Differential impact of migraine acute therapies on medication overuse headache animal model

Student thesis: Doctoral ThesisDoctor of Philosophy


Migraine is a severe disabling brain disorder characterized by bouts of unilateral pain resulting from activation of trigeminal sensory neurons and sensitization of nociceptive processing. The frequent use of acute migraine therapies including the triptans, non-steroidal anti-inflammatory drugs and opiates can lead to the development of medication overuse headache (MOH) in migraineurs. MOH is characterised by frequent headache (>15 days per month) combined with regular overuse of acute migraine therapies. MOH has been ranked the 18th most disabling disorder globally highlighting MOH as a major public health problem. Given the highly disabling vicious cycle of MOH, the poor treatment outcomes and the high rate of recurrence it is critical to understand the potential impact of current and novel acute therapies on MOH development. Therefore, we sought to determine the impact of the commonly used non-steroidal anti-inflammatory drugs (NSAID) ibuprofen and naproxen and the emerging CGRP receptor antagonists (gepants) and 5-HT1F receptor agonists on medication overuse (MO)-like phenotypes in a preclinical model of MOH. Our results demonstrated a differential effect of chronic NSAID exposure, whereby ibuprofen but not naproxen resulted in an MO-like phenotype in mice. In agreement with a beneficial effect of naproxen, we further identified that naproxen was able to block and reverse the induction of triptan-induced MO phenotypes in mice and that ibuprofen and naproxen had differential effects on cyclooxygenase expression. Taken together our data suggests that naproxen is a potential therapeutic target for MOH. With the emergence of novel acute migraine therapies, we sought to determine the potential impact of olcegepant (CGRP receptor antagonist) and LY344864 (5-HT1F receptor agonist) on MO-like phenotypes in mice. Our results demonstrate that LY344864, but not olcegepant induced a MO-like phenotype in mice. As such, we have identified a potential MOH-risk with increased exposure to 5-HT1F agonists (ditans) that has important implications, given the first in class lasmiditan has been recently approved from the FDA for acute treatment for migraine.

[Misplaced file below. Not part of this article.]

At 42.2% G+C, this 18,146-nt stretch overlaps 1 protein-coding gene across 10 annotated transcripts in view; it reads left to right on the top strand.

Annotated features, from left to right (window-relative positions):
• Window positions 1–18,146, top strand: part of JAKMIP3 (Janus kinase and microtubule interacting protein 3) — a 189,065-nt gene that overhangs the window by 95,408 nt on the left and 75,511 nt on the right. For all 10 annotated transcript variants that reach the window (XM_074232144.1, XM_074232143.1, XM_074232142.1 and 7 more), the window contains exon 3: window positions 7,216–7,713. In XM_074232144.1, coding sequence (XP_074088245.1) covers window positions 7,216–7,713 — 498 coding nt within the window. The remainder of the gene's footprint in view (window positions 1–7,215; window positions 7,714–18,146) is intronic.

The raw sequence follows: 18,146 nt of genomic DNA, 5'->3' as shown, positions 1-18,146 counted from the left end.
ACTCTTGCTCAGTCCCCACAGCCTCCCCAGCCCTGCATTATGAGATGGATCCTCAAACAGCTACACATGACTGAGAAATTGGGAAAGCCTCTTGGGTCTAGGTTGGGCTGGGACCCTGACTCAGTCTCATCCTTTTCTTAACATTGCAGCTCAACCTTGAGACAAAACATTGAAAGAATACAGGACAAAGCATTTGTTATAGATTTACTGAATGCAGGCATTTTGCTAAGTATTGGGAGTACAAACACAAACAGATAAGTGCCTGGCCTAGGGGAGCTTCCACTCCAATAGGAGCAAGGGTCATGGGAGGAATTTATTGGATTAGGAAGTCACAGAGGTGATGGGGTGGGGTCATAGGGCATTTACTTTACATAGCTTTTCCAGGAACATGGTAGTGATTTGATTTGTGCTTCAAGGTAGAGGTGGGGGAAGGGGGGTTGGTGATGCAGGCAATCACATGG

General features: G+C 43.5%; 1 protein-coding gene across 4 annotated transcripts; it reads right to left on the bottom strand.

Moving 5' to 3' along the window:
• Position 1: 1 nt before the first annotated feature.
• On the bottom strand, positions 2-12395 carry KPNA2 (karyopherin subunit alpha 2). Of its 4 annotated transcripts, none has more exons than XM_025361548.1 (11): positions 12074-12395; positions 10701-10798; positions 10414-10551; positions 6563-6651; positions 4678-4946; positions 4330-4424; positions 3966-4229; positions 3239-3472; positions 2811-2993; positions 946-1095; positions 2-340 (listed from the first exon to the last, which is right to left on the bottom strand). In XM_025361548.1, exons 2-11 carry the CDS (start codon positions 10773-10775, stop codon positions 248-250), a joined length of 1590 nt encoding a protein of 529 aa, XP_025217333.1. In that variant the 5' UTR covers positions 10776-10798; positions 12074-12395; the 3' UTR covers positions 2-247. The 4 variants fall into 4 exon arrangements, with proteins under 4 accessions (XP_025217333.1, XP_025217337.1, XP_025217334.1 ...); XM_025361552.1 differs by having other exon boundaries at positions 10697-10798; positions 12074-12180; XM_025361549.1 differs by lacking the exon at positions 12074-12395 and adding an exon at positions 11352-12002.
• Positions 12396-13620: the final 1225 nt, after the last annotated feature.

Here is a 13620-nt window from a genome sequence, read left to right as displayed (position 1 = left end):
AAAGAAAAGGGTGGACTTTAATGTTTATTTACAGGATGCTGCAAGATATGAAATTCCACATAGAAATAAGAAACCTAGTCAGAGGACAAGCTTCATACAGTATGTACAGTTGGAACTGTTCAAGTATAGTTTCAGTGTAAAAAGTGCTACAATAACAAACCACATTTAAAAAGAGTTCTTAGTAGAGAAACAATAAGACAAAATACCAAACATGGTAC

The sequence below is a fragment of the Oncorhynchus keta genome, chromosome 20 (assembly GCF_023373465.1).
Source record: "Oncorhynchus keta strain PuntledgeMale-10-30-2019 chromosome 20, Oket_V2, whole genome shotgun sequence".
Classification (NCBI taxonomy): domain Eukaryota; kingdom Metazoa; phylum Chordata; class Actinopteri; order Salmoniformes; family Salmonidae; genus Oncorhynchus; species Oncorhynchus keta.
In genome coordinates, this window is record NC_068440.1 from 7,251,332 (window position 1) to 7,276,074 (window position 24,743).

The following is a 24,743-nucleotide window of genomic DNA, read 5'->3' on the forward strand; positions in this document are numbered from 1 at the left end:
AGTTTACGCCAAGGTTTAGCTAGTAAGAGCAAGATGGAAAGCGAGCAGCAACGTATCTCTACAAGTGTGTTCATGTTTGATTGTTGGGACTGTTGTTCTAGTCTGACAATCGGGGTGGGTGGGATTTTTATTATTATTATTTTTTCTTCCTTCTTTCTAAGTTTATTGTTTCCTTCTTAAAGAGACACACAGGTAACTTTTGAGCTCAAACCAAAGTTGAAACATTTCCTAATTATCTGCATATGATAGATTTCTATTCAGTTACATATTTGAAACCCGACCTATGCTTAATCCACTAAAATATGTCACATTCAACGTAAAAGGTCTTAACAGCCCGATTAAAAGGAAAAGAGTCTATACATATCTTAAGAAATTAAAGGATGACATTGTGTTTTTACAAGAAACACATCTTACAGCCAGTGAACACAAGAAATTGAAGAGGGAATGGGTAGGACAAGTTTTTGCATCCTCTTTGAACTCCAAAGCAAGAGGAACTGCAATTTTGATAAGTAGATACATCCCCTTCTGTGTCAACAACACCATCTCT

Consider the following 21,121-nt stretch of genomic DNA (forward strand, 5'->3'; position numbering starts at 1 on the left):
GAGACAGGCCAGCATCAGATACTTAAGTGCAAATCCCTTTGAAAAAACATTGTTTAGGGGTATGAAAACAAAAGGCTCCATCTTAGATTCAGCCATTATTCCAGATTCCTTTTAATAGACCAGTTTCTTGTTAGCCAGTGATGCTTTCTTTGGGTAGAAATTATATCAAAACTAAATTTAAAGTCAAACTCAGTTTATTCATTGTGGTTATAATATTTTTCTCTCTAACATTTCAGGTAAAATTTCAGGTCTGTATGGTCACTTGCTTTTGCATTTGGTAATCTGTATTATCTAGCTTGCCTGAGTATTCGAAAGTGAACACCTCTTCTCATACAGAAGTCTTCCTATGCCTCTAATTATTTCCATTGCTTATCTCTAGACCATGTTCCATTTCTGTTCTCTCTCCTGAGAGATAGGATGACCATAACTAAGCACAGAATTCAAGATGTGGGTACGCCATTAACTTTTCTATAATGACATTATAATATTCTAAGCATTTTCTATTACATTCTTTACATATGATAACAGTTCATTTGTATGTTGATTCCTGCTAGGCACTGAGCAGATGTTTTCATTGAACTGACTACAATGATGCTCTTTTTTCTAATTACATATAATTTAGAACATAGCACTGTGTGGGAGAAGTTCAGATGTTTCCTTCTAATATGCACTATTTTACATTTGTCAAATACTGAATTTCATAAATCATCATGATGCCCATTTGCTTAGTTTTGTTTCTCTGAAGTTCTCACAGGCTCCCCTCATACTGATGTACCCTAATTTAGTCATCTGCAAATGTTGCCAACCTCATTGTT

Date of Award1 Mar 2020
Original languageEnglish
Awarding Institution
  • King's College London
SupervisorPhilip Holland (Supervisor) & Peter Goadsby (Supervisor)

Cite this